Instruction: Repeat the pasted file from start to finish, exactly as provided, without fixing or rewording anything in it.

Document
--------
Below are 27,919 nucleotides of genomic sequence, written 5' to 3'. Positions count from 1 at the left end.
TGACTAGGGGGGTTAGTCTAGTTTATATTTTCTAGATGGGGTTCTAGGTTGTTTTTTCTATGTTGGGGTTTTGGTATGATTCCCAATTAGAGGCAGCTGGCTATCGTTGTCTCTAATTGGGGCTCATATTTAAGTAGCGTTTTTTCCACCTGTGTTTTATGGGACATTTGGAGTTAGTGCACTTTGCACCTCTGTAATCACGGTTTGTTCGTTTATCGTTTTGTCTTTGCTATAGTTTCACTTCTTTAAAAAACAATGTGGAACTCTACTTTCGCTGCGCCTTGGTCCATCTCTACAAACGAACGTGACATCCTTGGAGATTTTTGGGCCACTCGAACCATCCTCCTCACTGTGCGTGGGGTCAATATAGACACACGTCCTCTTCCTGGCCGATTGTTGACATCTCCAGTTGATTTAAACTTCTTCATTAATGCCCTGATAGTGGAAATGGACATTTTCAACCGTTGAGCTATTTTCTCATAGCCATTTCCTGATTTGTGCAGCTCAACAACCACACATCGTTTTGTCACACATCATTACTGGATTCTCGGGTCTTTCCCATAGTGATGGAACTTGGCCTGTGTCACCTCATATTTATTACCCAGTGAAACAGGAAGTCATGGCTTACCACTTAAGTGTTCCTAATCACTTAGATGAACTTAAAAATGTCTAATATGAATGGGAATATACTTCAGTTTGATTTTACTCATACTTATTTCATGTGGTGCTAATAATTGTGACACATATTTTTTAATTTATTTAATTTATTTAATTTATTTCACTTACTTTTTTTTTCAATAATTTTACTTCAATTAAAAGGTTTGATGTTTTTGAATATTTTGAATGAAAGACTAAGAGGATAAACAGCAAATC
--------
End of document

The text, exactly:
Below are 27,919 nucleotides of genomic sequence, written 5' to 3'. Positions count from 1 at the left end.
TGACTAGGGGGGTTAGTCTAGTTTATATTTTCTAGATGGGGTTCTAGGTTGTTTTTTCTATGTTGGGGTTTTGGTATGATTCCCAATTAGAGGCAGCTGGCTATCGTTGTCTCTAATTGGGGCTCATATTTAAGTAGCGTTTTTTCCACCTGTGTTTTATGGGACATTTGGAGTTAGTGCACTTTGCACCTCTGTAATCACGGTTTGTTCGTTTATCGTTTTGTCTTTGCTATAGTTTCACTTCTTTAAAAAACAATGTGGAACTCTACTTTCGCTGCGCCTTGGTCCATCTCTACAAACGAACGTGACATCCTTGGAGATTTTTGGGCCACTCGAACCATCCTCCTCACTGTGCGTGGGGTCAATATAGACACACGTCCTCTTCCTGGCCGATTGTTGACATCTCCAGTTGATTTAAACTTCTTCATTAATGCCCTGATAGTGGAAATGGACATTTTCAACCGTTGAGCTATTTTCTCATAGCCATTTCCTGATTTGTGCAGCTCAACAACCACACATCGTTTTGTCACACATCATTACTGGATTCTCGGGTCTTTCCCATAGTGATGGAACTTGGCCTGTGTCACCTCATATTTATTACCCAGTGAAACAGGAAGTCATGGCTTACCACTTAAGTGTTCCTAATCACTTAGATGAACTTAAAAATGTCTAATATGAATGGGAATATACTTCAGTTTGATTTTACTCATACTTATTTCATGTGGTGCTAATAATTGTGACACATATTTTTTAATTTATTTAATTTATTTAATTTATTTCACTTACTTTTTTTTTCAATAATTTTACTTCAATTAAAAGGTTTGATGTTTTTGAATATTTTGAATGAAAGACTAAGAGGATAAACAGCAAATC